Excerpt From Medical Ethics: Real-World Application By Afshin Nasser

Managed Care

The term “managed care is” used in the United States to describe activities intended to reduce the cost of providing for-profit healthcare and provide health insurance while improving the quality of that care. Managed care plans are a type of health insurance, which include contracts with healthcare providers, medical facilities, and physicians to provide care for their members at reduced costs. These providers make up the plan's network, and how much of the care provided is paid for by the plan, depends on the network's rules.

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The term “managed care is” used in the United States to describe activities intended to reduce the cost of providing for-profit healthcare and provide health insurance while improving the quality of that care. Managed care plans are a type of health insurance, which include contracts with healthcare providers, medical facilities, and physicians to provide care for their members at reduced costs. These providers make up the plan’s network, and how much of the care provided is paid for by the plan, depends on the network’s rules.

Plans that restrict choices usually cost less, while more flexible plans cost more. There are three types of managed care plans:
●  Health Maintenance Organizations (HMO) generally pay for care within a set network of physicians. The patient chooses a primary care doctor who coordinates most of his/her care.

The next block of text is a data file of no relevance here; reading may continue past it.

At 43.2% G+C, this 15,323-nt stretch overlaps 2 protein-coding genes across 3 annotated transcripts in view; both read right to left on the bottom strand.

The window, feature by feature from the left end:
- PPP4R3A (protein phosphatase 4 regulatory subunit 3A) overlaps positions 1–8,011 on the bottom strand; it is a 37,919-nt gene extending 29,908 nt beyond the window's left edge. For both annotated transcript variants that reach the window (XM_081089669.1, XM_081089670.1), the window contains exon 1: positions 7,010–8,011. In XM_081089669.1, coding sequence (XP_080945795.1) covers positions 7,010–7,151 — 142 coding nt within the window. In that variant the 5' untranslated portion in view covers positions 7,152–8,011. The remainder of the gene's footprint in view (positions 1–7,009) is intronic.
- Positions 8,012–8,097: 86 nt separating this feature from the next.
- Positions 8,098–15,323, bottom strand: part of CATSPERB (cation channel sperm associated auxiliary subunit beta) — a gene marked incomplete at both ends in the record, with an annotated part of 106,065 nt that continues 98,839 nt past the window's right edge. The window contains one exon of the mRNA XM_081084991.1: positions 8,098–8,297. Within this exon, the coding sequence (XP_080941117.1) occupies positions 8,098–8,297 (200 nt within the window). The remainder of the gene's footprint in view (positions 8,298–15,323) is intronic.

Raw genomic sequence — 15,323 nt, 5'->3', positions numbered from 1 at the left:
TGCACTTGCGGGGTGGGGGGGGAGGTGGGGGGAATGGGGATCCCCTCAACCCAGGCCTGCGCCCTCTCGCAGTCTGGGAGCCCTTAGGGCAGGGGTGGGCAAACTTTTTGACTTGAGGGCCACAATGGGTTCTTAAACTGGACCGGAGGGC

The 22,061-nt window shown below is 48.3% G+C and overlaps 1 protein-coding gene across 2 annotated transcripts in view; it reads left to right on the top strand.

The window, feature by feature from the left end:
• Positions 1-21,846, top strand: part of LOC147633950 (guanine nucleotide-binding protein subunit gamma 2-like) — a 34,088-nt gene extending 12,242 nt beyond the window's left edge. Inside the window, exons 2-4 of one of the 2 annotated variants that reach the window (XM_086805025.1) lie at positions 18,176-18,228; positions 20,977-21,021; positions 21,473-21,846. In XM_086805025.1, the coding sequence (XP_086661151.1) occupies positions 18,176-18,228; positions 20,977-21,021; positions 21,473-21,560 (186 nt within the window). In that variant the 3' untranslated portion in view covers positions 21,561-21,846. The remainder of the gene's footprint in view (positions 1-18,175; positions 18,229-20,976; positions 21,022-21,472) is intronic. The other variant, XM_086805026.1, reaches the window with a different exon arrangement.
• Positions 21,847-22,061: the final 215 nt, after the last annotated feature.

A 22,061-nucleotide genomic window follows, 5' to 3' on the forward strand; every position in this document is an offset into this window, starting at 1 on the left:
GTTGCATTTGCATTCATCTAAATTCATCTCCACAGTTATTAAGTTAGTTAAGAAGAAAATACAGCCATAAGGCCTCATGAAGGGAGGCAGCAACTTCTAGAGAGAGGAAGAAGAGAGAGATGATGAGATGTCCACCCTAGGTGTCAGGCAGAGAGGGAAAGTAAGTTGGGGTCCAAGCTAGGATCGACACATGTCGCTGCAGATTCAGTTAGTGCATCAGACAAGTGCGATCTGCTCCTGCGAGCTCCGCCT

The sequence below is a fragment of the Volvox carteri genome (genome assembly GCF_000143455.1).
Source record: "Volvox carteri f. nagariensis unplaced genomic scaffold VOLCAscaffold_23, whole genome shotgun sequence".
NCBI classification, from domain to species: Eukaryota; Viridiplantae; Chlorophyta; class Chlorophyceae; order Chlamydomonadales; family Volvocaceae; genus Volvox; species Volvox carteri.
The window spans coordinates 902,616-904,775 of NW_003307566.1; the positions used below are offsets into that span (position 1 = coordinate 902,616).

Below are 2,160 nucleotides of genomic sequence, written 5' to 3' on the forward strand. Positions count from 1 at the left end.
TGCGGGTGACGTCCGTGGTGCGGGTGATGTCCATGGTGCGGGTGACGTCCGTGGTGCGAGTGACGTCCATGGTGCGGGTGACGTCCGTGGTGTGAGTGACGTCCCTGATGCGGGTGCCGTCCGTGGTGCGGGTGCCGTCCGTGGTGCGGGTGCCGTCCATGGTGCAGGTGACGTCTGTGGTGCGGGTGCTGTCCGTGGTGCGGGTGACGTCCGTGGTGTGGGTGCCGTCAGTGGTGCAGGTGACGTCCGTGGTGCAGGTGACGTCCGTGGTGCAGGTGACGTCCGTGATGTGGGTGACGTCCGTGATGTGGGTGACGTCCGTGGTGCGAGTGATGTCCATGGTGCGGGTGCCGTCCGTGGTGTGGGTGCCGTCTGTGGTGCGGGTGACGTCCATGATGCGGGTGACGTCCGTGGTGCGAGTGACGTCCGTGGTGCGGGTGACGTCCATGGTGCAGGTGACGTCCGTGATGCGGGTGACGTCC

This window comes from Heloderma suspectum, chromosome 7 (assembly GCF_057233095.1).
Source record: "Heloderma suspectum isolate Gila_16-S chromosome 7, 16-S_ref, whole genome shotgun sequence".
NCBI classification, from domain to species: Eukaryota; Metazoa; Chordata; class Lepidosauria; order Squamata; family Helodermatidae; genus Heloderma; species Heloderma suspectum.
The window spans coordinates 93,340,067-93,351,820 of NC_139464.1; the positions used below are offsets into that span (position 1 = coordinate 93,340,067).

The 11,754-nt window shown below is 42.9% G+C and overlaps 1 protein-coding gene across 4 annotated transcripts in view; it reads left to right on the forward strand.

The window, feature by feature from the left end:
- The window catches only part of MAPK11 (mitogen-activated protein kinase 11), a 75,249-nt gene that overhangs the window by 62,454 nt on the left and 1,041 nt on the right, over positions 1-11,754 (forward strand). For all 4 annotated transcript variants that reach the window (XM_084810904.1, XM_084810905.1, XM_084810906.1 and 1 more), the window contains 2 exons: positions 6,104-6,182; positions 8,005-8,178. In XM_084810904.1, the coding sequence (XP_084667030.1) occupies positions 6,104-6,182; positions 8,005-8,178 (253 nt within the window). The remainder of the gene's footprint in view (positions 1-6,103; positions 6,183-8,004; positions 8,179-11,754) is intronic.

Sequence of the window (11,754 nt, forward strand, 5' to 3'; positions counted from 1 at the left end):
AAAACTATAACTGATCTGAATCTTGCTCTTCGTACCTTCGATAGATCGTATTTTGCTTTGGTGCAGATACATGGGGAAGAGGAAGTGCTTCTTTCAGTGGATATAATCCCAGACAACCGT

●  Preferred Provider Organizations (PPO) usually pay more of the cost of care if the care is within the network. PPOs still pay part of the cost if the care is outside of the network.
●  Point of Service (POS) plans allow the patient to choose between an HMO or a PPO model each time care is needed.

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State Medical Boards

The medical board’s duty is to protect the public, not the physician. State medical boards today focus on licensed physicians who violate professional ethics, and their mandate has significantly evolved to focus on disciplining physicians.

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Boundary Violation

Boundaries create a therapeutic distance between physician and patient and clarify their respective roles and expectations. Boundaries define limits of the therapeutic relationship.

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Medical Ethics: Real-World Application By Afshin Nasser

You may have acquired this book as a result of conflicts with peers, administrators, patients, or State Medical Boards, where the outcomes of those interactions have left you wondering, “…what if I had done things differently?”

In that case, I hope that this book answers some of your questions and guides you with regards to any future quandaries you may encounter.


If you are a healthcare worker seeking to understand the subject of medical ethics, then I hope this book helps you acquire the clarity you seek.
If you are an individual simply curious about medical ethics, then I raise my hat to you for your pursuit of knowledge.